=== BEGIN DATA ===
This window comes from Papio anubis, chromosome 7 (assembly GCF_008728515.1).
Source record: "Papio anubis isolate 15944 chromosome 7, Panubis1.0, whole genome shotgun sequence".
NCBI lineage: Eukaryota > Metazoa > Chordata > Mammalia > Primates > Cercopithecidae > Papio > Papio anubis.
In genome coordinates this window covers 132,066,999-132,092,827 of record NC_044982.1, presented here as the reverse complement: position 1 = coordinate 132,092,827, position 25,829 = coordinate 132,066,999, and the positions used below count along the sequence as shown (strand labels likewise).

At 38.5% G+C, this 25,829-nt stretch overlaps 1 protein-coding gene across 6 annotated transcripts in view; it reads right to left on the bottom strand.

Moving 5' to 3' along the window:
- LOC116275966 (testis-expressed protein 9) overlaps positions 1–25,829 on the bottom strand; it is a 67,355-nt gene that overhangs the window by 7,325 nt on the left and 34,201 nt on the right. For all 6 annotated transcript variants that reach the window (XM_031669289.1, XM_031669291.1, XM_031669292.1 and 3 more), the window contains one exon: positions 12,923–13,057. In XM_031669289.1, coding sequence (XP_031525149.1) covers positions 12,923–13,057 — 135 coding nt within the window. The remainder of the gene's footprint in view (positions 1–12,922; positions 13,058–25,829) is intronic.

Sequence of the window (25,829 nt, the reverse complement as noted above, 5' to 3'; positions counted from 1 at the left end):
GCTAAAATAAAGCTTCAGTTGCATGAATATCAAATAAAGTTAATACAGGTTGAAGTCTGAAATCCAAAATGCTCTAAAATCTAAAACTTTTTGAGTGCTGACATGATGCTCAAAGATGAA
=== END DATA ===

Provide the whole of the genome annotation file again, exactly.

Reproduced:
This window comes from Papio anubis, chromosome 7 (assembly GCF_008728515.1).
Source record: "Papio anubis isolate 15944 chromosome 7, Panubis1.0, whole genome shotgun sequence".
NCBI lineage: Eukaryota > Metazoa > Chordata > Mammalia > Primates > Cercopithecidae > Papio > Papio anubis.
In genome coordinates this window covers 132,066,999-132,092,827 of record NC_044982.1, presented here as the reverse complement: position 1 = coordinate 132,092,827, position 25,829 = coordinate 132,066,999, and the positions used below count along the sequence as shown (strand labels likewise).

At 38.5% G+C, this 25,829-nt stretch overlaps 1 protein-coding gene across 6 annotated transcripts in view; it reads right to left on the bottom strand.

Moving 5' to 3' along the window:
- LOC116275966 (testis-expressed protein 9) overlaps positions 1–25,829 on the bottom strand; it is a 67,355-nt gene that overhangs the window by 7,325 nt on the left and 34,201 nt on the right. For all 6 annotated transcript variants that reach the window (XM_031669289.1, XM_031669291.1, XM_031669292.1 and 3 more), the window contains one exon: positions 12,923–13,057. In XM_031669289.1, coding sequence (XP_031525149.1) covers positions 12,923–13,057 — 135 coding nt within the window. The remainder of the gene's footprint in view (positions 1–12,922; positions 13,058–25,829) is intronic.

Sequence of the window (25,829 nt, the reverse complement as noted above, 5' to 3'; positions counted from 1 at the left end):
GCTAAAATAAAGCTTCAGTTGCATGAATATCAAATAAAGTTAATACAGGTTGAAGTCTGAAATCCAAAATGCTCTAAAATCTAAAACTTTTTGAGTGCTGACATGATGCTCAAAGATGAA